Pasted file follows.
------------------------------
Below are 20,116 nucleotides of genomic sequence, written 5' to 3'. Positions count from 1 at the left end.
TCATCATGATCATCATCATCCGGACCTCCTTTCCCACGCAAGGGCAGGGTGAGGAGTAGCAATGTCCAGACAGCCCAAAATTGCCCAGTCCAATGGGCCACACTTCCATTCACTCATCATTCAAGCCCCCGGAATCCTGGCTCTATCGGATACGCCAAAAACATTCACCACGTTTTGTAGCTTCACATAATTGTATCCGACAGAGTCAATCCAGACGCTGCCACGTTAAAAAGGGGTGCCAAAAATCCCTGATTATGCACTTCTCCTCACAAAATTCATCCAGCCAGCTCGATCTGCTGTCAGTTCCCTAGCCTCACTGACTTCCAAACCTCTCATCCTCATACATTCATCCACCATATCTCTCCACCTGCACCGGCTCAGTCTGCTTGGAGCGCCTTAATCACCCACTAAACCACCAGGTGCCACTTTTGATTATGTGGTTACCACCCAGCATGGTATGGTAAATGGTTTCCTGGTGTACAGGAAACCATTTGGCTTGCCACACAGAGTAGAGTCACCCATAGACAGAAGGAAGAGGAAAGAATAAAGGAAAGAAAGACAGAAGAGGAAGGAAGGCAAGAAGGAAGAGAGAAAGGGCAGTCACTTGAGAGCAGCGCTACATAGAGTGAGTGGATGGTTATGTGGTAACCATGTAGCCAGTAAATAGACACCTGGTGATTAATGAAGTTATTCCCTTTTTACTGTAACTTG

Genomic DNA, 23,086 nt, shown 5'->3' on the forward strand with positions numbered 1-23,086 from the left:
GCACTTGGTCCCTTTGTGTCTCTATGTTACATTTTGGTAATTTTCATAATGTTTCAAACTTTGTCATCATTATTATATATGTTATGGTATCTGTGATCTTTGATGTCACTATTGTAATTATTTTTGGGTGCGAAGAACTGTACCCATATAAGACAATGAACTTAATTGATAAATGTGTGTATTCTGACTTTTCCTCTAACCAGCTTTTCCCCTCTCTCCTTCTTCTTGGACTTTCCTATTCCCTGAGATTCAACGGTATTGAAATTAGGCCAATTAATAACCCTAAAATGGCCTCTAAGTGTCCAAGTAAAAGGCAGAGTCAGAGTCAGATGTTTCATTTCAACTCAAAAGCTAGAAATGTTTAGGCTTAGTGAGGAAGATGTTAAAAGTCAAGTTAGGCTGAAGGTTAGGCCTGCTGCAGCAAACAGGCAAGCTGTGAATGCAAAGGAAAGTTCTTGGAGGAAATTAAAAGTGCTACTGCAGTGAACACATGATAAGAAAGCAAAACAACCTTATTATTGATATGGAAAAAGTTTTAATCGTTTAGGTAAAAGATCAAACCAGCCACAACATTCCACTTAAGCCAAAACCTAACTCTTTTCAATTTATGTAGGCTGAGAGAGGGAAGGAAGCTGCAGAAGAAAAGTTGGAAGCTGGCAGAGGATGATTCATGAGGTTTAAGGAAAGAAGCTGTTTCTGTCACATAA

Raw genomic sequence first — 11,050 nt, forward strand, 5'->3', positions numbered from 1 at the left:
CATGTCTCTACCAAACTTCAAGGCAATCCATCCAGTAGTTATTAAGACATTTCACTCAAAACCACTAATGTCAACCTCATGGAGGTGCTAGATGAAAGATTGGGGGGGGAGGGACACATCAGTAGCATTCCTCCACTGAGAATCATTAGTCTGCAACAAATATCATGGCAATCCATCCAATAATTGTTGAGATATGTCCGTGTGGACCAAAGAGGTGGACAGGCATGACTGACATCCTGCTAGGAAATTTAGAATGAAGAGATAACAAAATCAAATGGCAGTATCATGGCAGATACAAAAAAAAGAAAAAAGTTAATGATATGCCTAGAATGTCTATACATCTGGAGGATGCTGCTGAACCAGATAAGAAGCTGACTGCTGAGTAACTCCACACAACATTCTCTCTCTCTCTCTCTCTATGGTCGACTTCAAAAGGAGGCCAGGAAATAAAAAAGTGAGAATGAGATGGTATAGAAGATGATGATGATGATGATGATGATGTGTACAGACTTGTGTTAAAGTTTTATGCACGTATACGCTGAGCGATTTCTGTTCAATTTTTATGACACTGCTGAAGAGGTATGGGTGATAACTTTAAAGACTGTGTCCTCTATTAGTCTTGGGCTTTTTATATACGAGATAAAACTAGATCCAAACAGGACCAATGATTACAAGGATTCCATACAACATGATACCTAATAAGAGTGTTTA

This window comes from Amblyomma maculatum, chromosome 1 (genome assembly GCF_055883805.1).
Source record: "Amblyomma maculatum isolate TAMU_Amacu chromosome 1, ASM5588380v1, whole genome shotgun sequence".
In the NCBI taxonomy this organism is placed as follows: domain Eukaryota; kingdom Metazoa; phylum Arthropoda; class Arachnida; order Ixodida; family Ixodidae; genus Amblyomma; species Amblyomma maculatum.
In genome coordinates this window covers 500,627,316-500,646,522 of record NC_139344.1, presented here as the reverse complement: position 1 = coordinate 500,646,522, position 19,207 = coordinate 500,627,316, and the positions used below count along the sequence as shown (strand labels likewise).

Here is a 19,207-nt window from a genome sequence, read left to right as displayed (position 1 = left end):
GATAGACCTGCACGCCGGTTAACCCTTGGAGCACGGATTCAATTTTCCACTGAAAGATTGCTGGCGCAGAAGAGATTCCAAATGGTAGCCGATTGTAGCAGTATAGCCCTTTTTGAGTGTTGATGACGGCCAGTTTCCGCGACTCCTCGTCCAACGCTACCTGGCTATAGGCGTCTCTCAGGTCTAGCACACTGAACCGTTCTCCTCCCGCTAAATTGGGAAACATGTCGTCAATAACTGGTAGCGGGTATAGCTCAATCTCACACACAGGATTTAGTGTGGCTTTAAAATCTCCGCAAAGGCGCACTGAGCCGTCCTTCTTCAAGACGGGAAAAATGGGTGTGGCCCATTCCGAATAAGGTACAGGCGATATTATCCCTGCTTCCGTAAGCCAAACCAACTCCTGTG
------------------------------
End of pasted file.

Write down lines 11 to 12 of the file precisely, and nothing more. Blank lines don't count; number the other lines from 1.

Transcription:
Here is a 19,207-nt window from a genome sequence, read left to right as displayed (position 1 = left end):
GATAGACCTGCACGCCGGTTAACCCTTGGAGCACGGATTCAATTTTCCACTGAAAGATTGCTGGCGCAGAAGAGATTCCAAATGGTAGCCGATTGTAGCAGTATAGCCCTTTTTGAGTGTTGATGACGGCCAGTTTCCGCGACTCCTCGTCCAACGCTACCTGGCTATAGGCGTCTCTCAGGTCTAGCACACTGAACCGTTCTCCTCCCGCTAAATTGGGAAACATGTCGTCAATAACTGGTAGCGGGTATAGCTCAATCTCACACACAGGATTTAGTGTGGCTTTAAAATCTCCGCAAAGGCGCACTGAGCCGTCCTTCTTCAAGACGGGAAAAATGGGTGTGGCCCATTCCGAATAAGGTACAGGCGATATTATCCCTGCTTCCGTAAGCCAAACCAACTCCTGTG